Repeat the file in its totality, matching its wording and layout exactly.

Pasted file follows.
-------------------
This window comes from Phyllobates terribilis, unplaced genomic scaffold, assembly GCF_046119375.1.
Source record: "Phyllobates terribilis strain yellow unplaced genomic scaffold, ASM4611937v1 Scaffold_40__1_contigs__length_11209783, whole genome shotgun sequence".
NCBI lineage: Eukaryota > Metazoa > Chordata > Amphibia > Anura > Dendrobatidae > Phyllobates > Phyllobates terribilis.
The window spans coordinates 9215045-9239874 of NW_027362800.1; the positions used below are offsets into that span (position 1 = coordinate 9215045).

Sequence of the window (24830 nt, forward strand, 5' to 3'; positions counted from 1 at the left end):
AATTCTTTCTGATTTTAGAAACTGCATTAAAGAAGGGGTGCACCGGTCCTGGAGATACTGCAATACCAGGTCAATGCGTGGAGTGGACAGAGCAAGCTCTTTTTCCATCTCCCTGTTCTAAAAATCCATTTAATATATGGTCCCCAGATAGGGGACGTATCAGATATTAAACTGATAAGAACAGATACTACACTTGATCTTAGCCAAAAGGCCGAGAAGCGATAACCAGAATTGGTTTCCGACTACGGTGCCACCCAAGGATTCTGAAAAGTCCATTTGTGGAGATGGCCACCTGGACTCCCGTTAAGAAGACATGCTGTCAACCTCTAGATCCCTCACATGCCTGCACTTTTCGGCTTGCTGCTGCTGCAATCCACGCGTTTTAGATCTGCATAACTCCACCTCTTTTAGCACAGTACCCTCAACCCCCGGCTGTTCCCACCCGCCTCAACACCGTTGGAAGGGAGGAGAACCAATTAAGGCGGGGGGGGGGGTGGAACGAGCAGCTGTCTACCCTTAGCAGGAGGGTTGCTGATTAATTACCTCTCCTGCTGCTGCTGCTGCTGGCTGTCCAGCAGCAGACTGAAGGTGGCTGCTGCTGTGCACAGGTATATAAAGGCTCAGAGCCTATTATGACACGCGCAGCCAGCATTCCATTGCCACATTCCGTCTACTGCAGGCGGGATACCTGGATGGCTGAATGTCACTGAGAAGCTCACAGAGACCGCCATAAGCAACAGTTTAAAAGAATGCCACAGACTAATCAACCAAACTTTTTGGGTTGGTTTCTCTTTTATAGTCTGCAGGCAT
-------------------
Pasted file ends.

This window comes from Phyllobates terribilis, unplaced genomic scaffold, assembly GCF_046119375.1.
Source record: "Phyllobates terribilis strain yellow unplaced genomic scaffold, ASM4611937v1 Scaffold_40__1_contigs__length_11209783, whole genome shotgun sequence".
NCBI lineage: Eukaryota > Metazoa > Chordata > Amphibia > Anura > Dendrobatidae > Phyllobates > Phyllobates terribilis.
The window spans coordinates 9215045-9239874 of NW_027362800.1; the positions used below are offsets into that span (position 1 = coordinate 9215045).

Sequence of the window (24830 nt, forward strand, 5' to 3'; positions counted from 1 at the left end):
AATTCTTTCTGATTTTAGAAACTGCATTAAAGAAGGGGTGCACCGGTCCTGGAGATACTGCAATACCAGGTCAATGCGTGGAGTGGACAGAGCAAGCTCTTTTTCCATCTCCCTGTTCTAAAAATCCATTTAATATATGGTCCCCAGATAGGGGACGTATCAGATATTAAACTGATAAGAACAGATACTACACTTGATCTTAGCCAAAAGGCCGAGAAGCGATAACCAGAATTGGTTTCCGACTACGGTGCCACCCAAGGATTCTGAAAAGTCCATTTGTGGAGATGGCCACCTGGACTCCCGTTAAGAAGACATGCTGTCAACCTCTAGATCCCTCACATGCCTGCACTTTTCGGCTTGCTGCTGCTGCAATCCACGCGTTTTAGATCTGCATAACTCCACCTCTTTTAGCACAGTACCCTCAACCCCCGGCTGTTCCCACCCGCCTCAACACCGTTGGAAGGGAGGAGAACCAATTAAGGCGGGGGGGGGGGTGGAACGAGCAGCTGTCTACCCTTAGCAGGAGGGTTGCTGATTAATTACCTCTCCTGCTGCTGCTGCTGCTGGCTGTCCAGCAGCAGACTGAAGGTGGCTGCTGCTGTGCACAGGTATATAAAGGCTCAGAGCCTATTATGACACGCGCAGCCAGCATTCCATTGCCACATTCCGTCTACTGCAGGCGGGATACCTGGATGGCTGAATGTCACTGAGAAGCTCACAGAGACCGCCATAAGCAACAGTTTAAAAGAATGCCACAGACTAATCAACCAAACTTTTTGGGTTGGTTTCTCTTTTATAGTCTGCAGGCAT